If your company is based in the United States, you are likely familiar with business etiquette here in North America. It would be normal for you to arrive on time (or better… early!) and shake someone’s hand when you greet them during a business meeting, for example, or to even invite fellow associates out for dinner to both discuss the agenda and socialize with your colleagues.
If you’ve never given thought to globalization and expanding your business to an international market, it is likely you might also not have considered how business etiquette may differ in other countries and how adapting to these differences could vastly impact your ability to perform well in a global market.
Translating and/or localizing your product and services are a great first step to entering the global market. You can read more about the importance of localizing your product here. However, localization isn’t the only step in moving your business forward in a foreign culture. It’s probable that you will need to work directly with other business associates in the target country for a successful launch, so learning a little about proper business etiquette there can really go a long way. It is not necessary to learn each and every custom in every location where you plan to do business, but it will help if you have a basic understanding of how business etiquette works in each one.
If you are holding a business meeting in Mexico, for instance, it would not be uncommon for the meeting to begin a little late, and for your colleagues to engage in an embrace as a greeting, instead of a handshake, once a perceived friendship is established. Conversely, if you are conducting business in Germany, arriving late is considered rude and business meetings are very formal (always shake hands and greet someone as Herr [Mister] last name even when you know them well).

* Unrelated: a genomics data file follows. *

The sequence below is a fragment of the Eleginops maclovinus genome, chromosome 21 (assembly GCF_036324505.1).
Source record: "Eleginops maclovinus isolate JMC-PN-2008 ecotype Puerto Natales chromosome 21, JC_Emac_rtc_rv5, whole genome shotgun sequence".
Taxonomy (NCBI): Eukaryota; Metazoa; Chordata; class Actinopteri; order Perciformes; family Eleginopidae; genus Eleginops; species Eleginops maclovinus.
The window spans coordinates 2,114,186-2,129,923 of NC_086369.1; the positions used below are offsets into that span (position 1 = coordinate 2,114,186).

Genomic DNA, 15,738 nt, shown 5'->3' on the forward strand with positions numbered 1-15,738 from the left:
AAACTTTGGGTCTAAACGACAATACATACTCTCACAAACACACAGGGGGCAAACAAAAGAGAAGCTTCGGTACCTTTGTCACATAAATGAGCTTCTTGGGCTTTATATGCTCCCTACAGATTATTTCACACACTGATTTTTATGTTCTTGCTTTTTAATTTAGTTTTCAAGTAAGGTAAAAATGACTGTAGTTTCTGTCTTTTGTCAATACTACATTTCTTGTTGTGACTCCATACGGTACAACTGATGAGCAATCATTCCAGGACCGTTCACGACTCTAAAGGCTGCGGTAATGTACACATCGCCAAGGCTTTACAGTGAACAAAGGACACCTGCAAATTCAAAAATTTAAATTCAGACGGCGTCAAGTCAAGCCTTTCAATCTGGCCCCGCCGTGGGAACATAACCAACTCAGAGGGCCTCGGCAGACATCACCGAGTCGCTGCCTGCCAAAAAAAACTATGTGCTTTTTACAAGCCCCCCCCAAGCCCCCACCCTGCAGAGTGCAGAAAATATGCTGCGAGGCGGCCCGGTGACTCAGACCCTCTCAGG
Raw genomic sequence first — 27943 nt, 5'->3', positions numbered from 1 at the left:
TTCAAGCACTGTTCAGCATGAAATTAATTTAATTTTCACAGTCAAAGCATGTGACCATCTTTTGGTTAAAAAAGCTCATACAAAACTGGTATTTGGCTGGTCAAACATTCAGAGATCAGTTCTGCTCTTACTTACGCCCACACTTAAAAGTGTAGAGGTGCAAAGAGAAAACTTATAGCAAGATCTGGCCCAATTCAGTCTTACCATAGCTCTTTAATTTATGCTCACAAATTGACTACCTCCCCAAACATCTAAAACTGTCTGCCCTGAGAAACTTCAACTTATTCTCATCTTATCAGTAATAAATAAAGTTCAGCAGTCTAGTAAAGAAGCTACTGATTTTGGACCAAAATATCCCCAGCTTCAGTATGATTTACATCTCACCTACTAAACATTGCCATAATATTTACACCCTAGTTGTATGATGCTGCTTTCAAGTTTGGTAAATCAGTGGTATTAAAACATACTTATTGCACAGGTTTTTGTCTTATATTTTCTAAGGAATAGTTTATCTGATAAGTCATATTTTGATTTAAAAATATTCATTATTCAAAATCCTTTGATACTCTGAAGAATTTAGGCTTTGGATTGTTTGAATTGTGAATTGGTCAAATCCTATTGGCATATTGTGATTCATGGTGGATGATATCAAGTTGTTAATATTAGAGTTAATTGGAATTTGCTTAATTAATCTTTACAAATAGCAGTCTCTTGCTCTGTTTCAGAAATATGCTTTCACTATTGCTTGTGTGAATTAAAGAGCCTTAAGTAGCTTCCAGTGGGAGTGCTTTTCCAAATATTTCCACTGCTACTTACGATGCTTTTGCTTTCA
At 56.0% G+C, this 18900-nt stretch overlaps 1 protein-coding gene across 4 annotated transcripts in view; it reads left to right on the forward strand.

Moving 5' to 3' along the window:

In China, it can be inappropriate to begin your meeting by discussing the deal you want to close directly. This may be considered rude, and you may come home without the deal you had hoped for. Instead, it is more appropriate to develop a relationship with your business partner and avoid interrupting him/her at all costs! When handing your business card to someone in China, or receiving one from a potential business partner, do so with both hands. This is considered a sign of respect.
Since there is no global standard of business etiquette, we recommend always researching the area you’re traveling to (or speaking with) to ensure you are abiding by that country’s customs and standards. This shows respect for your business associates abroad and makes a good impression for your products and services. Being prepared shows that you are dedicated to doing business in that area and will greatly improve your chance of success when launching your localized product or service.